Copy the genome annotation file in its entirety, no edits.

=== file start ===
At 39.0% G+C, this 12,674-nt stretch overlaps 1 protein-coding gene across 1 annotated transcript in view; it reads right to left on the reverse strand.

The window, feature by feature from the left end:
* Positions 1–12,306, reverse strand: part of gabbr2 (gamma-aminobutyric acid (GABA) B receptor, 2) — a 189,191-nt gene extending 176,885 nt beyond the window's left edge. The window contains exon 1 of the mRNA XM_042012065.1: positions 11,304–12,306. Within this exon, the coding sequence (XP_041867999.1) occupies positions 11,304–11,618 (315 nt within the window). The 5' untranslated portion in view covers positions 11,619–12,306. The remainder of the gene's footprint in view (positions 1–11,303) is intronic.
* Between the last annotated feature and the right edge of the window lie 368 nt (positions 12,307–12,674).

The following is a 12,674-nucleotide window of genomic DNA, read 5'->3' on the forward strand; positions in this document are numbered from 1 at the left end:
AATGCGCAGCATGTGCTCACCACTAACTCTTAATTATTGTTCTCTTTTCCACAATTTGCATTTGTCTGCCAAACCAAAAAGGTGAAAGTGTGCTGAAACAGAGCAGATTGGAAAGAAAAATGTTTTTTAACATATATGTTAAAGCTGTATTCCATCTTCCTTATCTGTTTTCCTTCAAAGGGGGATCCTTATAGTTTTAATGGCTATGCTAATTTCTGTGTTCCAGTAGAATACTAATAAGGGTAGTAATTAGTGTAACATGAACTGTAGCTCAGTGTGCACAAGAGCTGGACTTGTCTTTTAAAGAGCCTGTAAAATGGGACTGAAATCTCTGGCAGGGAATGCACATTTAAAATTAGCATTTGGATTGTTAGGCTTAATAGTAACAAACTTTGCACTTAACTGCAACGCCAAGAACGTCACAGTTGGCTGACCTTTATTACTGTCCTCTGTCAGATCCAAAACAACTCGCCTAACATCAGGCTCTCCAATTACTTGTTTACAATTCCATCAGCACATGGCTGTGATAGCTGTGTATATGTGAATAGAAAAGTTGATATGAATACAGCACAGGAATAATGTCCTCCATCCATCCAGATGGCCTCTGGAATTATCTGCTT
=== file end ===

At 39.0% G+C, this 12,674-nt stretch overlaps 1 protein-coding gene across 1 annotated transcript in view; it reads right to left on the reverse strand.

The window, feature by feature from the left end:
* Positions 1–12,306, reverse strand: part of gabbr2 (gamma-aminobutyric acid (GABA) B receptor, 2) — a 189,191-nt gene extending 176,885 nt beyond the window's left edge. The window contains exon 1 of the mRNA XM_042012065.1: positions 11,304–12,306. Within this exon, the coding sequence (XP_041867999.1) occupies positions 11,304–11,618 (315 nt within the window). The 5' untranslated portion in view covers positions 11,619–12,306. The remainder of the gene's footprint in view (positions 1–11,303) is intronic.
* Between the last annotated feature and the right edge of the window lie 368 nt (positions 12,307–12,674).

The following is a 12,674-nucleotide window of genomic DNA, read 5'->3' on the forward strand; positions in this document are numbered from 1 at the left end:
AATGCGCAGCATGTGCTCACCACTAACTCTTAATTATTGTTCTCTTTTCCACAATTTGCATTTGTCTGCCAAACCAAAAAGGTGAAAGTGTGCTGAAACAGAGCAGATTGGAAAGAAAAATGTTTTTTAACATATATGTTAAAGCTGTATTCCATCTTCCTTATCTGTTTTCCTTCAAAGGGGGATCCTTATAGTTTTAATGGCTATGCTAATTTCTGTGTTCCAGTAGAATACTAATAAGGGTAGTAATTAGTGTAACATGAACTGTAGCTCAGTGTGCACAAGAGCTGGACTTGTCTTTTAAAGAGCCTGTAAAATGGGACTGAAATCTCTGGCAGGGAATGCACATTTAAAATTAGCATTTGGATTGTTAGGCTTAATAGTAACAAACTTTGCACTTAACTGCAACGCCAAGAACGTCACAGTTGGCTGACCTTTATTACTGTCCTCTGTCAGATCCAAAACAACTCGCCTAACATCAGGCTCTCCAATTACTTGTTTACAATTCCATCAGCACATGGCTGTGATAGCTGTGTATATGTGAATAGAAAAGTTGATATGAATACAGCACAGGAATAATGTCCTCCATCCATCCAGATGGCCTCTGGAATTATCTGCTT